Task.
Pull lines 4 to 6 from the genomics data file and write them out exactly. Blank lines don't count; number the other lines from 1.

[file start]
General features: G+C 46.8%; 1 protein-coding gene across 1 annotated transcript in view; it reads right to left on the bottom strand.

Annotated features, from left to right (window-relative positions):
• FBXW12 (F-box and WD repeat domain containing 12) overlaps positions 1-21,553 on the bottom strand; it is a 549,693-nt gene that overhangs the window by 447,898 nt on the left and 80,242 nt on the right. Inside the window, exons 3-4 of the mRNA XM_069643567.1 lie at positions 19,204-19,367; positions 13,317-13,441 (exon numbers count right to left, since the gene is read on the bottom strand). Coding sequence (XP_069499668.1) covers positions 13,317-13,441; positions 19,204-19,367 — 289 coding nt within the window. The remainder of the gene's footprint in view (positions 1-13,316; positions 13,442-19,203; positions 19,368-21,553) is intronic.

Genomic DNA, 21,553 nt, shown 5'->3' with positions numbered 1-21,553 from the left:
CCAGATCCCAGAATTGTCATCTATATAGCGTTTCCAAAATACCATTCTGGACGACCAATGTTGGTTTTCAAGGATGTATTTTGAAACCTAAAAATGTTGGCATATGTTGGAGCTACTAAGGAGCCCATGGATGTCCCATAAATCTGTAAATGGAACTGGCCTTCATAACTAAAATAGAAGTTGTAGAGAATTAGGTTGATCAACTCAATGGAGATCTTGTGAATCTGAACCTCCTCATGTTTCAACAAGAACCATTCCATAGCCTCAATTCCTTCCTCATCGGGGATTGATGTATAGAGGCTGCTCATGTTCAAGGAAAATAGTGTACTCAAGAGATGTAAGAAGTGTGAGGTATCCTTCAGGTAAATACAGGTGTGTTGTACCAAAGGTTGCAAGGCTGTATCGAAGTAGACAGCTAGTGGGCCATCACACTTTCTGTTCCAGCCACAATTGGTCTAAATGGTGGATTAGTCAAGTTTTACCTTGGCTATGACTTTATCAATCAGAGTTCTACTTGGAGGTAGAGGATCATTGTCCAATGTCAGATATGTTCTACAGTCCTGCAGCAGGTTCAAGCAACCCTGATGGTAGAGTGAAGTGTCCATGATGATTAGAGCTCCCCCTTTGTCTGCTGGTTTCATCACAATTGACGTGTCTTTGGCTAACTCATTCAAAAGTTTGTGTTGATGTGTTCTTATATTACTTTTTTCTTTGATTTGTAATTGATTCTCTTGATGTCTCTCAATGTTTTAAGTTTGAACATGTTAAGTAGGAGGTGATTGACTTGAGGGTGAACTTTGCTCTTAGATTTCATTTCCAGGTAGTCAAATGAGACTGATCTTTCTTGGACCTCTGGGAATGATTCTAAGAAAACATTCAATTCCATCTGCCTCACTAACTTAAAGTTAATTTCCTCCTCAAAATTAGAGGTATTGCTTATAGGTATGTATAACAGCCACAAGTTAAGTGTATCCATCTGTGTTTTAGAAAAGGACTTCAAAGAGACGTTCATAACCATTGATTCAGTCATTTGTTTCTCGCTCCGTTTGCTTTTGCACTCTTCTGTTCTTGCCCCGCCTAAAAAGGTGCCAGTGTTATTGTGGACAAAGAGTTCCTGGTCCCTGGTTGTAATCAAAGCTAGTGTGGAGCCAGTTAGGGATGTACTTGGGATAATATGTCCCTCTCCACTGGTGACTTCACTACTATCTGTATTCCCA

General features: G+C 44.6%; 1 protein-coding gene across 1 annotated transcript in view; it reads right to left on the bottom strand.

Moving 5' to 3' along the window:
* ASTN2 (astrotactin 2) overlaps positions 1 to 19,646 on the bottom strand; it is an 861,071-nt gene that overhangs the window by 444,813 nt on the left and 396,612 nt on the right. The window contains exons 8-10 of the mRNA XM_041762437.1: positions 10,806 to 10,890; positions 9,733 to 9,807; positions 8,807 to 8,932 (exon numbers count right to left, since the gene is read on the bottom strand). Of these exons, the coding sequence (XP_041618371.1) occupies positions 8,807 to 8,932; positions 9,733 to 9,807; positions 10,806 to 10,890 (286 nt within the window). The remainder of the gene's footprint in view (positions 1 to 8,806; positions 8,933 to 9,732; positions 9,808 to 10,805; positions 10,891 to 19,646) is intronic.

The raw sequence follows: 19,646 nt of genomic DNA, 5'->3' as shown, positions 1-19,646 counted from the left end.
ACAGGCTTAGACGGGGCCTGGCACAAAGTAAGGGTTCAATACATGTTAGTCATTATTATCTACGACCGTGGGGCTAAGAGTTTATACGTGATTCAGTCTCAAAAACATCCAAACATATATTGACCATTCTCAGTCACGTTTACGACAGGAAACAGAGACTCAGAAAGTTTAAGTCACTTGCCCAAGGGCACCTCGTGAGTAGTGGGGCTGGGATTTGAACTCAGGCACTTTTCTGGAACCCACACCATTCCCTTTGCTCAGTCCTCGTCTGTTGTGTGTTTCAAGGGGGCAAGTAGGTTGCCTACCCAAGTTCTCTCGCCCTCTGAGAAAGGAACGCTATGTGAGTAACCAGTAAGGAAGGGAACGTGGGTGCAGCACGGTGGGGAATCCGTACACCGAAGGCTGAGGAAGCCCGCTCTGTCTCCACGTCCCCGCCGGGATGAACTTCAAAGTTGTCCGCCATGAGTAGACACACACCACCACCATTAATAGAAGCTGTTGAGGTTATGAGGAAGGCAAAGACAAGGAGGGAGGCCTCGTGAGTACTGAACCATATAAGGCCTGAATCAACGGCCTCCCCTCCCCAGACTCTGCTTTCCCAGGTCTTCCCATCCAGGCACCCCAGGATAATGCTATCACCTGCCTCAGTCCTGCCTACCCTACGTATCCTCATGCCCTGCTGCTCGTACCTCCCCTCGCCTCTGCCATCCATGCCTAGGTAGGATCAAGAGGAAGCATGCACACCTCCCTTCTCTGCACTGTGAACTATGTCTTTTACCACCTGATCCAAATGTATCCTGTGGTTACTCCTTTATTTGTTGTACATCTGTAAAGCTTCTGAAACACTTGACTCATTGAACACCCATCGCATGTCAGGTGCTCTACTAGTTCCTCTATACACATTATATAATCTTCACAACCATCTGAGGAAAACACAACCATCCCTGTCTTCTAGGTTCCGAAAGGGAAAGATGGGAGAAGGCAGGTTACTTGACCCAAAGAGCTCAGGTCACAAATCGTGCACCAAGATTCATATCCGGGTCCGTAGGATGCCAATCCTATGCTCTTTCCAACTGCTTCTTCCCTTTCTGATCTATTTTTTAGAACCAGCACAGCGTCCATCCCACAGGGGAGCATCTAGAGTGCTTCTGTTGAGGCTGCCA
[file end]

Genomic DNA, 21,553 nt, shown 5'->3' with positions numbered 1-21,553 from the left:
CCAGATCCCAGAATTGTCATCTATATAGCGTTTCCAAAATACCATTCTGGACGACCAATGTTGGTTTTCAAGGATGTATTTTGAAACCTAAAAATGTTGGCATATGTTGGAGCTACTAAGGAGCCCATGGATGTCCCATAAATCTGTAAATGGAACTGGCCTTCATAACTAAAATAGAAGTTGTAGAGAATTAGGTTGATCAACTCAATGGAGATCTTGTGAATCTGAACCTCCTCATGTTTCAACAAGAACCATTCCATAGCCTCAATTCCTTCCTCATCGGGGATTGATGTATAGAGGCTGCTCATGTTCAAGGAAAATAGTGTACTCAAGAGATGTAAGAAGTGTGAGGTATCCTTCAGGTAAATACAGGTGTGTTGTACCAAAGGTTGCAAGGCTGTATCGAAGTAGACAGCTAGTGGGCCATCACACTTTCTGTTCCAGCCACAATTGGTCTAAATGGTGGATTAGTCAAGTTTTACCTTGGCTATGACTTTATCAATCAGAGTTCTACTTGGAGGTAGAGGATCATTGTCCAATGTCAGATATGTTCTACAGTCCTGCAGCAGGTTCAAGCAACCCTGATGGTAGAGTGAAGTGTCCATGATGATTAGAGCTCCCCCTTTGTCTGCTGGTTTCATCACAATTGACGTGTCTTTGGCTAACTCATTCAAAAGTTTGTGTTGATGTGTTCTTATATTACTTTTTTCTTTGATTTGTAATTGATTCTCTTGATGTCTCTCAATGTTTTAAGTTTGAACATGTTAAGTAGGAGGTGATTGACTTGAGGGTGAACTTTGCTCTTAGATTTCATTTCCAGGTAGTCAAATGAGACTGATCTTTCTTGGACCTCTGGGAATGATTCTAAGAAAACATTCAATTCCATCTGCCTCACTAACTTAAAGTTAATTTCCTCCTCAAAATTAGAGGTATTGCTTATAGGTATGTATAACAGCCACAAGTTAAGTGTATCCATCTGTGTTTTAGAAAAGGACTTCAAAGAGACGTTCATAACCATTGATTCAGTCATTTGTTTCTCGCTCCGTTTGCTTTTGCACTCTTCTGTTCTTGCCCCGCCTAAAAAGGTGCCAGTGTTATTGTGGACAAAGAGTTCCTGGTCCCTGGTTGTAATCAAAGCTAGTGTGGAGCCAGTTAGGGATGTACTTGGGATAATATGTCCCTCTCCACTGGTGACTTCACTACTATCTGTATTCCCA

General features: G+C 44.6%; 1 protein-coding gene across 1 annotated transcript in view; it reads right to left on the bottom strand.